This is a three day workshop in NEWCASTLE: 21-23 September 2020
In the introduction a particular focus will be on a trans-diagnostic problem that sits underneath many mental health problems which is shame and high levels of self-criticism. Shame and self-criticism can accentuate and maintain difficulties and can complicate and undermine therapeutic efforts. These individuals often come from abusive/bullying, neglectful and/or demanding/critical backgrounds, and have difficulties in regulating emotions through affiliative and soothing systems. Compassion Focused Therapy and Compassionate Mind Training were developed with, and for, people from such backgrounds to address chronic problems associated with shame and self-criticism.
This workshop will help participants bring an evolutionary framework to the conceptualisation of mental health problems and their alleviation. This workshop draws on new research on the nature of different types of positive affect (activating verses soothing). Using these insights with an evolutionary and attachment focus the workshop explores the components of self-compassion and how the application for self-compassion can facilitate and promote well-being. The fears, blocks and resistances to self-compassion will be explored. The workshop covers the following materials:
Cozolino, L. (2007). The Neuroscience of Human Relationships: Attachment and the Developing Brain. New York: Norton
Dalai Lama. (1995). The Power of Compassion. India: HarperCollins.
Fredrickson, B,L., Cohn, M,A., Coffey, K,A, Pek, J., & Finkel. S,A. (2008). Open hearts build lives: positive emotions, induced through loving-kindness mediation, build consequential personal resources, Journal of Personality and Social Psychology, 95, 1045-62. You can download this via academia.edu by clicking here.
Gerhardt, S. (2004). Why Love Matters. How Affection Shapes a Baby’s Brain. London: Bruner-Routledge.
Germer, C. (2009). The Mindful Path to Self-Compassion: Freeing Yourself from Destructive Thoughts and Emotions. New York: Guilford.
Gilbert, P. (2018) Living Like Crazy. Annwyn House
Gilbert, P. (ed) (2017) Compassion: Concepts, Research and Application. Routledge
Gilbert, P. (2010) Compassion Focused Therapy Distinctive Features Series. London: Routledge
Gilbert. P. (2009). The Compassionate Mind. Robinson
Gilbert P. (2007). Psychotherapy and Counselling for Depression (3rd edition): London. Sage.
Gilbert, P. (2000) Social mentalities: Internal ‘social’ conflicts & the role of inner-warmth & compassion in cognitive therapy. In P.Gilbert & K.G. Bailey (Eds). Genes on the Couch: Explorations in Evolutionary Psychotherapy. London: Routledge.
Gilbert, P. & Irons, C. (2005). Therapies for shame and self-attacking, using cognitive, behavioural, emotional imagery, and compassionate mind training. In P.Gilbert (Ed) Compassion: Conceptualisations, Research and use in Psychotherapy. London: Routledge.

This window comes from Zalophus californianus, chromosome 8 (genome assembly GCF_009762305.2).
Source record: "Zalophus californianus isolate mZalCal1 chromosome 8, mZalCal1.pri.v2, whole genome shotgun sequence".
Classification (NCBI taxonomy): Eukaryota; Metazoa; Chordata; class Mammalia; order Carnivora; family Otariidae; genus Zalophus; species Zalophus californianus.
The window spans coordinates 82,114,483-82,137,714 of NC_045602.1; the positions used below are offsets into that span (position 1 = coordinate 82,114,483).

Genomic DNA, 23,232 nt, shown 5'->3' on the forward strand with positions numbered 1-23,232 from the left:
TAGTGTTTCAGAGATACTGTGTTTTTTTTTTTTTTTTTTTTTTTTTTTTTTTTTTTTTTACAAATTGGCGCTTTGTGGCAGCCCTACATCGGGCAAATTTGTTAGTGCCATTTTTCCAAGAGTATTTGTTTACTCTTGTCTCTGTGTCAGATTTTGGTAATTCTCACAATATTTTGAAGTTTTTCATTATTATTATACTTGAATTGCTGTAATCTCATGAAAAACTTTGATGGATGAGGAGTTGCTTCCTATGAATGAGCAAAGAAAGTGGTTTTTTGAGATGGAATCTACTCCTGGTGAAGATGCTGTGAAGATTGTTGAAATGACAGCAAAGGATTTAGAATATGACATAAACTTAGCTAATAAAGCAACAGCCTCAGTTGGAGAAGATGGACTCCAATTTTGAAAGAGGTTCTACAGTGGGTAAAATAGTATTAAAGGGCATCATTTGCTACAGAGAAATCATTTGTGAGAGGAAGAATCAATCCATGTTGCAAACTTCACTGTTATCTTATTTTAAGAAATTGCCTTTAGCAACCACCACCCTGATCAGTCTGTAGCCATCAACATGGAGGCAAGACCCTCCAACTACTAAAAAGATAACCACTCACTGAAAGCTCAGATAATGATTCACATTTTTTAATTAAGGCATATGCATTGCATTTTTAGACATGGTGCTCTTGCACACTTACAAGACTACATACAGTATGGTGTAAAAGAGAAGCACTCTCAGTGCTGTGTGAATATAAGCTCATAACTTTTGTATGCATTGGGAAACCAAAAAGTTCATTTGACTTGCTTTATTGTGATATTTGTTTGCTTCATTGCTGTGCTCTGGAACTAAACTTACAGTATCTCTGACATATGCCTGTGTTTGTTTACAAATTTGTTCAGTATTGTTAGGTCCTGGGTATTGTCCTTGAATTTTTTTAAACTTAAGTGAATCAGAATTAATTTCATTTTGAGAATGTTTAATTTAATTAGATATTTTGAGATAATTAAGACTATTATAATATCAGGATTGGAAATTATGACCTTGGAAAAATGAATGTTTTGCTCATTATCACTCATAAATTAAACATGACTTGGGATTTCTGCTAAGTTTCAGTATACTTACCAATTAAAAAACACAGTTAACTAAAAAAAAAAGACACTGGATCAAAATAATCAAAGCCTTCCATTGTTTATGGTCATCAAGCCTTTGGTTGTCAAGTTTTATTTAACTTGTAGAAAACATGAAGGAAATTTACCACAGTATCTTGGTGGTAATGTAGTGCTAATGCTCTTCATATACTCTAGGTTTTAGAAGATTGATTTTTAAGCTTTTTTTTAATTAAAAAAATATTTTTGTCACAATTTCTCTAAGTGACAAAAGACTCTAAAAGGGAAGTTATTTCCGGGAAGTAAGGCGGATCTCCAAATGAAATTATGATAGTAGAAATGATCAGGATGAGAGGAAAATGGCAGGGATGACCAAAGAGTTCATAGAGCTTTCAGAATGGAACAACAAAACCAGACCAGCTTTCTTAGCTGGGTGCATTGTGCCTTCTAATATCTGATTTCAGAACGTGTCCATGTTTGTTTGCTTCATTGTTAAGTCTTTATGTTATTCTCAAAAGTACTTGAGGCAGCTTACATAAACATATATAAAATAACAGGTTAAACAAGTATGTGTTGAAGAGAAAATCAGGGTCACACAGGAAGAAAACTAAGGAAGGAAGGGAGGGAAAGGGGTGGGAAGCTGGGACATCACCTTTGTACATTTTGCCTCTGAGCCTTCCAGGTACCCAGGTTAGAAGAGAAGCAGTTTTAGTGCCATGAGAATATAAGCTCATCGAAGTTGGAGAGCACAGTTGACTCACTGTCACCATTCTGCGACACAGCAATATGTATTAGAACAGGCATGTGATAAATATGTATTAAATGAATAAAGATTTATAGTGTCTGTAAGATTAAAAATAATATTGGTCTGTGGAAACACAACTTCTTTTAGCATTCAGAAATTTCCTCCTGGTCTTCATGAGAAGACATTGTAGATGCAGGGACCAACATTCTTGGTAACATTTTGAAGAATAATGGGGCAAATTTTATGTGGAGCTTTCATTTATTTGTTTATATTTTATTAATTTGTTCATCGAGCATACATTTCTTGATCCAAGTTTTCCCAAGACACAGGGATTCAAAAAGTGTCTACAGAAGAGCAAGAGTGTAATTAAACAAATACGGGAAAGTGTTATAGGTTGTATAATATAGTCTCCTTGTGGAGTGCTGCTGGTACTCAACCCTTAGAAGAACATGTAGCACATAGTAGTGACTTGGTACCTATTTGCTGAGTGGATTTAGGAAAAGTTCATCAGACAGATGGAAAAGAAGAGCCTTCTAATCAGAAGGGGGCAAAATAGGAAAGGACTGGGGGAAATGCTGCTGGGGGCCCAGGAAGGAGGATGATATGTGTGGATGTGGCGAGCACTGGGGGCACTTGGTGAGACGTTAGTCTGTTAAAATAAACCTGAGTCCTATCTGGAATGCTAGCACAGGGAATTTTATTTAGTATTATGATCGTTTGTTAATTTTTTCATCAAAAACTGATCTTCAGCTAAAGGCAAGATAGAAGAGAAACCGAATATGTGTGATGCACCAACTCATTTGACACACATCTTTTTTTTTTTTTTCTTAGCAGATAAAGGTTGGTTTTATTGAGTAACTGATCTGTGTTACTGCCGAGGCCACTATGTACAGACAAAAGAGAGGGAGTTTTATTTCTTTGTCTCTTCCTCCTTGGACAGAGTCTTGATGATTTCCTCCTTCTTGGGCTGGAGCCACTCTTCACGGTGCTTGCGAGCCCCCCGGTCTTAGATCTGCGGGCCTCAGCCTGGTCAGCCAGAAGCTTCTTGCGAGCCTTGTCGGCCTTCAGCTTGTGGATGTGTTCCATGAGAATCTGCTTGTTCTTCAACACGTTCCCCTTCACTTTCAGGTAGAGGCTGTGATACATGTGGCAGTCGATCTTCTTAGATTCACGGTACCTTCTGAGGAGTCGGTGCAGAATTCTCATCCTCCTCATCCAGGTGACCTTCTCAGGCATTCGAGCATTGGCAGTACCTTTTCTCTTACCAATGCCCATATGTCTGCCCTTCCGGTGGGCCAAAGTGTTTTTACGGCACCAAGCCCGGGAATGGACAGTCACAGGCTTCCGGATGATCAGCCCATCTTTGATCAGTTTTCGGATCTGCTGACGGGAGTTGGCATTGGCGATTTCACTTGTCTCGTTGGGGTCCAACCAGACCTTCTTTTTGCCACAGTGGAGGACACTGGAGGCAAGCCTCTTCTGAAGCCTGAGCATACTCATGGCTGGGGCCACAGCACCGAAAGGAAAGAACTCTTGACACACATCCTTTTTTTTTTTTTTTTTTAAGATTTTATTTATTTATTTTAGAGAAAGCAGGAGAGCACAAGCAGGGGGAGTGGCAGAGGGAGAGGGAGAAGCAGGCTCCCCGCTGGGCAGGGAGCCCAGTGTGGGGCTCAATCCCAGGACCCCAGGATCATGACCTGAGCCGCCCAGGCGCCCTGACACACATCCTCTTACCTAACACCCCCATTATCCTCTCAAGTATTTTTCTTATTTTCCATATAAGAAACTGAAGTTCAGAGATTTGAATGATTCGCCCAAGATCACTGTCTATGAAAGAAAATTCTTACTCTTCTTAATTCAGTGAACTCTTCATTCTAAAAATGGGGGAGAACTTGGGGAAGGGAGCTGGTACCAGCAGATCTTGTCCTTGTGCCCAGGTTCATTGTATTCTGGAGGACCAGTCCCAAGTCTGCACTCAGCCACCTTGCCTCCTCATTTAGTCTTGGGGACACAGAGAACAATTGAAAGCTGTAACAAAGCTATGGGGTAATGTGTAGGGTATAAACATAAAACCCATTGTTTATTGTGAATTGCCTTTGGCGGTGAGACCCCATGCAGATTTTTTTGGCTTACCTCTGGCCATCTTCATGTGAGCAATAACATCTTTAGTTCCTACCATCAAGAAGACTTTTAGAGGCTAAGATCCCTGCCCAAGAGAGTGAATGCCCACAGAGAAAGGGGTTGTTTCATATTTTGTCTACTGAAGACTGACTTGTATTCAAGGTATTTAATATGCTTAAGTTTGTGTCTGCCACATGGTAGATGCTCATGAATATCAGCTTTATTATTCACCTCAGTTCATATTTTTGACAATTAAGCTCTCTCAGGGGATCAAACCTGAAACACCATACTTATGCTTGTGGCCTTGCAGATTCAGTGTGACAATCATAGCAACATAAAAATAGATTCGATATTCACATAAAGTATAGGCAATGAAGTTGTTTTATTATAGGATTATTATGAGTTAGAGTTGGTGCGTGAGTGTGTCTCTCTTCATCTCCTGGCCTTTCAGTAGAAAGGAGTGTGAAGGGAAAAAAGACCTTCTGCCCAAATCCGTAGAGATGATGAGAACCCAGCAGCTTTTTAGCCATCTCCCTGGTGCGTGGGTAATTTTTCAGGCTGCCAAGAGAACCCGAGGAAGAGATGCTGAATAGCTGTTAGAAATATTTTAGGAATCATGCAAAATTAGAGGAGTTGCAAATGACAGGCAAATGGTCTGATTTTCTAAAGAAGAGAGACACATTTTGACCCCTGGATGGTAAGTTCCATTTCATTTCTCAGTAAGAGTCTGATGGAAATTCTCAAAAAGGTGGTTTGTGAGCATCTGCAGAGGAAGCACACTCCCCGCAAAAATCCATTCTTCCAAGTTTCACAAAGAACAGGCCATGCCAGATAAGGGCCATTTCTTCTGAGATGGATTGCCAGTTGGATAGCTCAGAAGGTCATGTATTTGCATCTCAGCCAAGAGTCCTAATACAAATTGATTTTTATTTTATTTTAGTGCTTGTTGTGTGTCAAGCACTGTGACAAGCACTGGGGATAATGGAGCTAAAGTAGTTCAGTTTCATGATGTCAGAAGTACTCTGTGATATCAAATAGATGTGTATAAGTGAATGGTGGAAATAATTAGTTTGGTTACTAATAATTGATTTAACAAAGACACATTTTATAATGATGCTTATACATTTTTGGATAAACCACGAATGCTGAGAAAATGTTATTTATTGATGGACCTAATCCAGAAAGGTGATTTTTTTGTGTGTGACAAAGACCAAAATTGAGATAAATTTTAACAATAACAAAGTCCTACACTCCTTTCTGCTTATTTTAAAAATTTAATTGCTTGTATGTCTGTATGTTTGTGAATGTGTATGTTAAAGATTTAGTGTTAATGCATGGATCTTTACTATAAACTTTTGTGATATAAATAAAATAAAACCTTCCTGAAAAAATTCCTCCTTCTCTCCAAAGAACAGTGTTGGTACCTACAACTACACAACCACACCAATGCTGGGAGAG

Glasser, A. (2005). A Call to Compassion: Bringing Buddhist Practices of the Heart into the Soul of Psychotherapy. Berwick Maine: Nicolas-Hays.
Irons, C. & Beaumont, E. (2017) The Compassionate Mind Workbook. Robinson
Kolts, R. L. (2016) CFT Made Simple: A Clinician's Guide to Practising Compassion Focused Therapy. New Harbinger.
Leary, M.R., Tate, E.B., Adams, C.E., Allen, A.B. & Hancock, J. (2007). Self-Compassion and reactions to unpleasant self-relevant events: The implications of treating oneself kindly. Journal of Personality and Social Psychology, 92, 887-904. There are optoins to access this article by clicking here.
Lee, D. (2005) The perfect nurturer: A model to develop a compassionate mind within the context of cognitive therapy. In P.Gilbert (Ed) Compassion: Conceptualisations, Research and use in Psychotherapy. London: Routledge
Mikulincer, M. & Shaver, P.R. (2007) Attachment in Adulthood: Structure, Dynamics, and Change. New York: Guilford
Welford, M. (2016) Compassion Focused Therapy for Dummies. John Wiley & Sons.
To see the full range of Compassion Focused Therapy and Compassionate Mind related books, please click here.
Tobyn Bell is a Compassion Focused Therapy psychotherapist and part of the training executive for the Compassionate Mind Foundation. He is the co-author of the book Compassion Focused Therapy from the Inside Out: A Self-Practice/SelfReflection Workbook for Therapists. Tobyn has published research on imagery and compassion and delivers national and international training on these subjects. He is currently completing a series of research studies on CFT chair-work. Tobyn is a cognitive-behavioural therapy trainer, supervisor and programme-lead at the Greater Manchester West CBT Training Centre (NHS, UK) and is a trained mindfulness teacher.
Dr Ashleigh McLellan is a Consultant Clinical Psychologist with the Humber Trauma Stress Service, and also offers therapy and supervision in a private practice. She has trained and worked in the NHS since 2000, and specialises in working with people with Complex Post Traumatic Stress Disorder (cPTSD), which includes an expertise in military mental health, working with asylum seekers and refugees, and a range of dissociative disorders. Ashleigh has run many CFT groups for both patients and staff, and is involved in research projects at the University of Hull as a field supervisor with CFT in the organisation as her main area of interest. She sit on an NHS trust Health and Wellbeing Board with an aim of promoting organisational, system wide change. Ashleigh completed the PGC in Compassion Focused Therapy at the University of Derby in 2017, and is registered with HCPC and BPS as a Chartered Member.
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Lunch provided at the event will be vegetarian and will include eggs, but no meat or fish. However, please advise us of any dietary requirements in the notes section whilst booking online and we will try to accommodate your request.